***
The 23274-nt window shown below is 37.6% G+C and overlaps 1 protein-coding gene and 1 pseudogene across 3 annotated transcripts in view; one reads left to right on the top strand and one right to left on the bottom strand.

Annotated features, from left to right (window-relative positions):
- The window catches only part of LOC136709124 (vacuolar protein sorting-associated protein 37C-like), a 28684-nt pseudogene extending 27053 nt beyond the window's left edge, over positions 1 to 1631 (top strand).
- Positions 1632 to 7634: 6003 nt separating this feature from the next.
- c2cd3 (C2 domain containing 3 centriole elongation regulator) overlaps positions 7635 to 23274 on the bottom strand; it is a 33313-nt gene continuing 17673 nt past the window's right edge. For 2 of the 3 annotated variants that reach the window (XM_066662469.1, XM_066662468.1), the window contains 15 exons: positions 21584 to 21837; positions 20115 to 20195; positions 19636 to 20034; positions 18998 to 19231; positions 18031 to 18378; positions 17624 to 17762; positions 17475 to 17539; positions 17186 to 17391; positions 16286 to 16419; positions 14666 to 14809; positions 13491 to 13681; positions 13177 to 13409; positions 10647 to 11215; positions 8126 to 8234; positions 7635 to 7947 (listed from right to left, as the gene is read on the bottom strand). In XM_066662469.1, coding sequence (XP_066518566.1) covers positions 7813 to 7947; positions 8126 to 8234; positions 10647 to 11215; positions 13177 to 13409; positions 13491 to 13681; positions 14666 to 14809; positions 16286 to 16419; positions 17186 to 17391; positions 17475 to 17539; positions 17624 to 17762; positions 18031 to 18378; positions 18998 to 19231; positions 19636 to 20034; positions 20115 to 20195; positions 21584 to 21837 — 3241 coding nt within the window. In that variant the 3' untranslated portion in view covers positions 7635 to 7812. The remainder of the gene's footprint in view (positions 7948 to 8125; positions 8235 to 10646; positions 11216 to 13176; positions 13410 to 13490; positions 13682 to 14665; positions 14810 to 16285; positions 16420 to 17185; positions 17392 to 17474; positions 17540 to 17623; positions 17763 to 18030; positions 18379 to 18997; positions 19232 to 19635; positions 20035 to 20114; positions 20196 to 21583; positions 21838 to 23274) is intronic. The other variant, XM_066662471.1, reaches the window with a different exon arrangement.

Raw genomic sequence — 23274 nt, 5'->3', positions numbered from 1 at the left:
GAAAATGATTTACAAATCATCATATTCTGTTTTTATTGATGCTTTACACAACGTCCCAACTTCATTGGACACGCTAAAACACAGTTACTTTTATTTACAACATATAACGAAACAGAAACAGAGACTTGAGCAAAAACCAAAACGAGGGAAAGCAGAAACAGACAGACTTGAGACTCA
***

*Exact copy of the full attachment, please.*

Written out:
The 23274-nt window shown below is 37.6% G+C and overlaps 1 protein-coding gene and 1 pseudogene across 3 annotated transcripts in view; one reads left to right on the top strand and one right to left on the bottom strand.

Annotated features, from left to right (window-relative positions):
- The window catches only part of LOC136709124 (vacuolar protein sorting-associated protein 37C-like), a 28684-nt pseudogene extending 27053 nt beyond the window's left edge, over positions 1 to 1631 (top strand).
- Positions 1632 to 7634: 6003 nt separating this feature from the next.
- c2cd3 (C2 domain containing 3 centriole elongation regulator) overlaps positions 7635 to 23274 on the bottom strand; it is a 33313-nt gene continuing 17673 nt past the window's right edge. For 2 of the 3 annotated variants that reach the window (XM_066662469.1, XM_066662468.1), the window contains 15 exons: positions 21584 to 21837; positions 20115 to 20195; positions 19636 to 20034; positions 18998 to 19231; positions 18031 to 18378; positions 17624 to 17762; positions 17475 to 17539; positions 17186 to 17391; positions 16286 to 16419; positions 14666 to 14809; positions 13491 to 13681; positions 13177 to 13409; positions 10647 to 11215; positions 8126 to 8234; positions 7635 to 7947 (listed from right to left, as the gene is read on the bottom strand). In XM_066662469.1, coding sequence (XP_066518566.1) covers positions 7813 to 7947; positions 8126 to 8234; positions 10647 to 11215; positions 13177 to 13409; positions 13491 to 13681; positions 14666 to 14809; positions 16286 to 16419; positions 17186 to 17391; positions 17475 to 17539; positions 17624 to 17762; positions 18031 to 18378; positions 18998 to 19231; positions 19636 to 20034; positions 20115 to 20195; positions 21584 to 21837 — 3241 coding nt within the window. In that variant the 3' untranslated portion in view covers positions 7635 to 7812. The remainder of the gene's footprint in view (positions 7948 to 8125; positions 8235 to 10646; positions 11216 to 13176; positions 13410 to 13490; positions 13682 to 14665; positions 14810 to 16285; positions 16420 to 17185; positions 17392 to 17474; positions 17540 to 17623; positions 17763 to 18030; positions 18379 to 18997; positions 19232 to 19635; positions 20035 to 20114; positions 20196 to 21583; positions 21838 to 23274) is intronic. The other variant, XM_066662471.1, reaches the window with a different exon arrangement.

Raw genomic sequence — 23274 nt, 5'->3', positions numbered from 1 at the left:
GAAAATGATTTACAAATCATCATATTCTGTTTTTATTGATGCTTTACACAACGTCCCAACTTCATTGGACACGCTAAAACACAGTTACTTTTATTTACAACATATAACGAAACAGAAACAGAGACTTGAGCAAAAACCAAAACGAGGGAAAGCAGAAACAGACAGACTTGAGACTCA